Voluminous Eating – Tips to Avoid Holiday Weight Gain
During this joyous Holiday season, the average adult in the U.S. will gain as much as 7 pounds between Thanksgiving and New Years day. If we do the math that means the average adult will overeat (or under exercise) by 25,000 calories during a 5 week time period. These additional pounds, on top of pounds you may already need to lose, makes the road back in January a rough and long one. But before you call me the Grinch that has spoiled your Holiday, let me offer some practical tips to manage your weight while eating well and enjoying the spirit of the day.
- Volume is Key. Don’t focus on pinching calories, avoiding food and depriving yourself. Instead, focus on eating more! Choose lots of vegetables (fruit is also good) of all kinds at meals, snacks and at parties. These high volume foods provide lots of water, fiber and chewing satisfaction. They help satisfy your need to eat while contributing few calories. You’ll find you can enjoy far less rich, high calorie foods if you’ve filled up on veggies first.
- Budget Your Calories Like Money. Everything has a cost and only you can determine if the calorie cost of a food is worth it. An extra 500 calories a day – that’s equivalent to a cup of egg nog, a piece of pecan pie, or 6 hot hordeorves, can mean a 1 pound weight gain for the week. Because every bite counts, be choosy and go for those special foods you just can’t pass up or you don’t get very often. You can also bank extra calories by exercising, knowing you’re going to eat a little more that day.
- Sip Responsibly. “One for One” is a good motto for holiday festivities. Drink a glass of water to balance out each cocktail, glass of wine or beer. Choose sparkling water with a twist. Try adding club soda to wine or fruit juice to add volume and dilute the calories. . Limit the sugary, creamy cocktails like a Pina Colada, which can load more than 500 calories per 6 oz. serving.
- Pre-Party Snack. Plan a bit ahead and don’t go hungry to any event. Even worse is to skip a meal in anticipation of splurging later. Being hungry (and tired), will make it hard to resist the tempting sight, smell and taste of holiday food. Try snacking on a small handful of almonds or walnuts, a yogurt cup, a small smoothie or even a half sandwich before you head out the door. You’ll be amazed at how much easier it is to say “no” when you’re not starving. PS- Don’t park yourself near the food and dessert table.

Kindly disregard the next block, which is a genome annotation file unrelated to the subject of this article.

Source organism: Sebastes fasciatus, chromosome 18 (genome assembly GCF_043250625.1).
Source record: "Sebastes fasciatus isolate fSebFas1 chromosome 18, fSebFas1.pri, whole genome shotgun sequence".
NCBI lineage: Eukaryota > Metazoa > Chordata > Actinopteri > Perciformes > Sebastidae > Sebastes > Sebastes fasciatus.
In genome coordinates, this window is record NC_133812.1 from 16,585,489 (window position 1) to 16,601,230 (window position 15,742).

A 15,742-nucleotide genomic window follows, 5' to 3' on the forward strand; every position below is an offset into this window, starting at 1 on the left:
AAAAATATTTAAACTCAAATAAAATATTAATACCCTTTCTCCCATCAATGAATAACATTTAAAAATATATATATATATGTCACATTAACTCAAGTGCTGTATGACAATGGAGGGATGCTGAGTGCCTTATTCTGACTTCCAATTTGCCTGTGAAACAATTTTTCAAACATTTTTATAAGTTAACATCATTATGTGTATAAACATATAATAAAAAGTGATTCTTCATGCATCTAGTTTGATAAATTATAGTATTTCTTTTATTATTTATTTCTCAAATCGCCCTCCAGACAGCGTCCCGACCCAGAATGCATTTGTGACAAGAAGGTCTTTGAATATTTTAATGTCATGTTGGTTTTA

- Move is a Must. As schedules become jammed pack, it’s important to make time to exercise. Try to get at least 30 minutes (2-15 minute sessions will also do) of active movement every day – walk the dog, do a fitness video, take the stairs, meet friends to walk and talk. Buy yourself a gift of a pedometer and challenge yourself to walk 10,000 steps a day. Not only will you feel better and have more energy, but walking and movement is a great stress reliever.
- It’s not really about food: Join family and friends in fellowship and conversation. Enjoy the sights and sounds of the occasion. Suggest non-food activities to get you moving and keep your mind off food. Don’t expect to be perfect but rather do your best each day to make healthy choices.
Each day will undoubtedly bring new challenges but the rewards of making smart decisions each day will help you beat the holiday bulge. You’ll be in the right mindset to start the New Year with confidence and be one step ahead, not behind, in achieving your health goal. Wishing you and yours the healthiest of Holidays this season.
Here’s a healthy, yet tasty, treat for your next holiday gathering… a Spiced Apple Bread Pudding by Eating Well
This silky apple dessert recipe—a spiced apple bread pudding made with apple cider in place of the usual custard—gets a double hit of apple flavor from both the cider and plenty of sliced tart apples. Mace, the lacy red spice that coats the nutmeg fruit, adds a particularly lovely floral note, but you can substitute nutmeg if you don’t have any mace on hand.
Go here to learn how to prepare this holiday treat!